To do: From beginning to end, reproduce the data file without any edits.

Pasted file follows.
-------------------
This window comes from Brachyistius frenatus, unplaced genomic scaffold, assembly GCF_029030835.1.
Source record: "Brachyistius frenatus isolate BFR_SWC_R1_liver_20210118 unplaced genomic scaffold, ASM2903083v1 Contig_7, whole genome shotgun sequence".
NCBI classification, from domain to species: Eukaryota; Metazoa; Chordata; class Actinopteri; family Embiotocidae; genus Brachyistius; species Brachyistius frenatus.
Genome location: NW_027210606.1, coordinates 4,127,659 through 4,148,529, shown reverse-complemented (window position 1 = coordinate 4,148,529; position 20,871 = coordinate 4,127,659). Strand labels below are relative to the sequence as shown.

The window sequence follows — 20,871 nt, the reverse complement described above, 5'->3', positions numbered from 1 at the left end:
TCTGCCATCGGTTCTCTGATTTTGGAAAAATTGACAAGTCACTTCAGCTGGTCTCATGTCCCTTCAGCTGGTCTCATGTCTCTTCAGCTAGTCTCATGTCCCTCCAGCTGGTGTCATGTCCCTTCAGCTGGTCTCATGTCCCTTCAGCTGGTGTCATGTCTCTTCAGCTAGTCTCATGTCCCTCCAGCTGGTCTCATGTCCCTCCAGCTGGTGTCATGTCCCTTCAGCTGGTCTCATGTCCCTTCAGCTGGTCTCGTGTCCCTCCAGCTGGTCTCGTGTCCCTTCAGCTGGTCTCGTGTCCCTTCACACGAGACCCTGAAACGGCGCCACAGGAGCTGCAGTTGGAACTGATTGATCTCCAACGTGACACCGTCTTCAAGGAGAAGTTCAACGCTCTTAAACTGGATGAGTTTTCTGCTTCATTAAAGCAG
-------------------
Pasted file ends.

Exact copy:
This window comes from Brachyistius frenatus, unplaced genomic scaffold, assembly GCF_029030835.1.
Source record: "Brachyistius frenatus isolate BFR_SWC_R1_liver_20210118 unplaced genomic scaffold, ASM2903083v1 Contig_7, whole genome shotgun sequence".
NCBI classification, from domain to species: Eukaryota; Metazoa; Chordata; class Actinopteri; family Embiotocidae; genus Brachyistius; species Brachyistius frenatus.
Genome location: NW_027210606.1, coordinates 4,127,659 through 4,148,529, shown reverse-complemented (window position 1 = coordinate 4,148,529; position 20,871 = coordinate 4,127,659). Strand labels below are relative to the sequence as shown.

The window sequence follows — 20,871 nt, the reverse complement described above, 5'->3', positions numbered from 1 at the left end:
TCTGCCATCGGTTCTCTGATTTTGGAAAAATTGACAAGTCACTTCAGCTGGTCTCATGTCCCTTCAGCTGGTCTCATGTCTCTTCAGCTAGTCTCATGTCCCTCCAGCTGGTGTCATGTCCCTTCAGCTGGTCTCATGTCCCTTCAGCTGGTGTCATGTCTCTTCAGCTAGTCTCATGTCCCTCCAGCTGGTCTCATGTCCCTCCAGCTGGTGTCATGTCCCTTCAGCTGGTCTCATGTCCCTTCAGCTGGTCTCGTGTCCCTCCAGCTGGTCTCGTGTCCCTTCAGCTGGTCTCGTGTCCCTTCACACGAGACCCTGAAACGGCGCCACAGGAGCTGCAGTTGGAACTGATTGATCTCCAACGTGACACCGTCTTCAAGGAGAAGTTCAACGCTCTTAAACTGGATGAGTTTTCTGCTTCATTAAAGCAG